For the production of a good coating it is important that the coating should not dry out during setting; such nonpermissible drying out may frequently be recognized by a change in color of the applied layer. An atmosphere saturated with water vapor is therefore maintained in the inner space of the parts of theplant to be coated. It is preferable to apply the cement coating in v i at least two working operations, whereby after each working operation the setting ofthe layer just applied must be awaited before the next layer is applied. After repeatingthe-application f of the coating one or more times, the total thickness of the whole. layer advantageously not exceeding about 2 millimeters, the finished coating is subjected to the fluation. I l
By the said measures there is obtaineda coating which has a different permeability for benzine, benzene, methanol and the like on the one hand and for the corrosive constituents on the other hand. It keeps back the corrosive constituents without being itself attacked by them. While hitherto iron containers, such as it was necessary to use in default of another economical constructional material, had only a very limited life and after emptying it was necessary each time to remove therefrom by troublesome and dangerous operations the corrosion products which would lead to soiling of the stored fuel, the iron fuel reservoirs provided with the said protectivecoating have a practically unlimited life without undesirable corrosion taking place.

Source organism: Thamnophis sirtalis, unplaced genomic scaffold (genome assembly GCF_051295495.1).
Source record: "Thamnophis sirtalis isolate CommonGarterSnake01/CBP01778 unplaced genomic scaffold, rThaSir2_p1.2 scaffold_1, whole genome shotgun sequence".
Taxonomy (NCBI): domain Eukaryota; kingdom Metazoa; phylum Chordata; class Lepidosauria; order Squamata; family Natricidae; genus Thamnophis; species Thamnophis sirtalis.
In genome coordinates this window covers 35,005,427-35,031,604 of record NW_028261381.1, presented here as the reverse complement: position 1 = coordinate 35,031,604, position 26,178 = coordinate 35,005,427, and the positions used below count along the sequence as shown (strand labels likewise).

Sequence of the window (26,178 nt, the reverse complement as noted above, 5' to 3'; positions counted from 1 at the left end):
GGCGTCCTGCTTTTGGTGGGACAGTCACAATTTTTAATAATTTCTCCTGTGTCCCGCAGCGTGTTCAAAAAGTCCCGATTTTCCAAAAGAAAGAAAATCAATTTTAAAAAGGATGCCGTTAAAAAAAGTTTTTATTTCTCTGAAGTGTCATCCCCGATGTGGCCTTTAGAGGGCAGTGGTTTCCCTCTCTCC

In addition to the economical advantages thus obtained there is' also the advantage that any soiling of the fuel by corrosion products from the container is avoided with certainty.
The said method of working may be applied in a similar manner to all containers, tubular conduits, pipes and other apparatus coming into contact with liquid fuels, including those constructed of materials other than iron. It is presupposecl that the apparatus are not subjected to any considerable elastic deformation during use. The application of the protective coating to the interior of tubular conduits or pipes is preferably effected by centrifugal processes.
In order to shorten the time of hardening, for example in containers which are suitable for the reception of high pressures, the known vapor,
hardening processes under vapor pressure may also be used.
The following example will further illustrate the nature of this invention but the invention is not restricted to this example. The parts are by weight.